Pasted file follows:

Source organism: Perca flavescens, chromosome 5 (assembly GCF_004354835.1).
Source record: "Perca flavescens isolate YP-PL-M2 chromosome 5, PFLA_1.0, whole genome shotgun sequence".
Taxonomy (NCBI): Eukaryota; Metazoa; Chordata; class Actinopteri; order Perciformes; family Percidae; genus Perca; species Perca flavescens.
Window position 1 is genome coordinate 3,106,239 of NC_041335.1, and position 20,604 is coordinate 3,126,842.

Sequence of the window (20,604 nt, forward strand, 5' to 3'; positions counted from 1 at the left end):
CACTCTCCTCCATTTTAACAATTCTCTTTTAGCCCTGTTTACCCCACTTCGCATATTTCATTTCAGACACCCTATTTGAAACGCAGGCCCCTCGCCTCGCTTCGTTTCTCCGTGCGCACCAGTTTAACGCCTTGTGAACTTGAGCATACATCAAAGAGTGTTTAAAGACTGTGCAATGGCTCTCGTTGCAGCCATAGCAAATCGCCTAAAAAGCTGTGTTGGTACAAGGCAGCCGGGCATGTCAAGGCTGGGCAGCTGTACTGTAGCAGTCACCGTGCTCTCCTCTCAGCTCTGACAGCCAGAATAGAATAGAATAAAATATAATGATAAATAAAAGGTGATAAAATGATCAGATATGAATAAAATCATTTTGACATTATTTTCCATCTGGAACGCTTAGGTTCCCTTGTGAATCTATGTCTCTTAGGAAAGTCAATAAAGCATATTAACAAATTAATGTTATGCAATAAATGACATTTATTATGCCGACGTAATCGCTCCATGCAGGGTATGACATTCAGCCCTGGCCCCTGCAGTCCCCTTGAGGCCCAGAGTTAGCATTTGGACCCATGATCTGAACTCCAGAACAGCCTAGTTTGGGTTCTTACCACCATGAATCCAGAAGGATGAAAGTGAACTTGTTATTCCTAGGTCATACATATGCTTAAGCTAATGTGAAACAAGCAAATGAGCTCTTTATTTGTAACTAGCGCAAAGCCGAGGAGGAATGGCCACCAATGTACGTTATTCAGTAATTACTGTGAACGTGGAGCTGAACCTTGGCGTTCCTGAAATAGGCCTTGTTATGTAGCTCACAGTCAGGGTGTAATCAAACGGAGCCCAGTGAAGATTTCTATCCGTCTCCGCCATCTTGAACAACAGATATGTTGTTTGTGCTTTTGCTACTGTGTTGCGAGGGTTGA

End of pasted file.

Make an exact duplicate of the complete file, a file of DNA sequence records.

Source organism: Perca flavescens, chromosome 5 (assembly GCF_004354835.1).
Source record: "Perca flavescens isolate YP-PL-M2 chromosome 5, PFLA_1.0, whole genome shotgun sequence".
Taxonomy (NCBI): Eukaryota; Metazoa; Chordata; class Actinopteri; order Perciformes; family Percidae; genus Perca; species Perca flavescens.
Window position 1 is genome coordinate 3,106,239 of NC_041335.1, and position 20,604 is coordinate 3,126,842.

Sequence of the window (20,604 nt, forward strand, 5' to 3'; positions counted from 1 at the left end):
CACTCTCCTCCATTTTAACAATTCTCTTTTAGCCCTGTTTACCCCACTTCGCATATTTCATTTCAGACACCCTATTTGAAACGCAGGCCCCTCGCCTCGCTTCGTTTCTCCGTGCGCACCAGTTTAACGCCTTGTGAACTTGAGCATACATCAAAGAGTGTTTAAAGACTGTGCAATGGCTCTCGTTGCAGCCATAGCAAATCGCCTAAAAAGCTGTGTTGGTACAAGGCAGCCGGGCATGTCAAGGCTGGGCAGCTGTACTGTAGCAGTCACCGTGCTCTCCTCTCAGCTCTGACAGCCAGAATAGAATAGAATAAAATATAATGATAAATAAAAGGTGATAAAATGATCAGATATGAATAAAATCATTTTGACATTATTTTCCATCTGGAACGCTTAGGTTCCCTTGTGAATCTATGTCTCTTAGGAAAGTCAATAAAGCATATTAACAAATTAATGTTATGCAATAAATGACATTTATTATGCCGACGTAATCGCTCCATGCAGGGTATGACATTCAGCCCTGGCCCCTGCAGTCCCCTTGAGGCCCAGAGTTAGCATTTGGACCCATGATCTGAACTCCAGAACAGCCTAGTTTGGGTTCTTACCACCATGAATCCAGAAGGATGAAAGTGAACTTGTTATTCCTAGGTCATACATATGCTTAAGCTAATGTGAAACAAGCAAATGAGCTCTTTATTTGTAACTAGCGCAAAGCCGAGGAGGAATGGCCACCAATGTACGTTATTCAGTAATTACTGTGAACGTGGAGCTGAACCTTGGCGTTCCTGAAATAGGCCTTGTTATGTAGCTCACAGTCAGGGTGTAATCAAACGGAGCCCAGTGAAGATTTCTATCCGTCTCCGCCATCTTGAACAACAGATATGTTGTTTGTGCTTTTGCTACTGTGTTGCGAGGGTTGA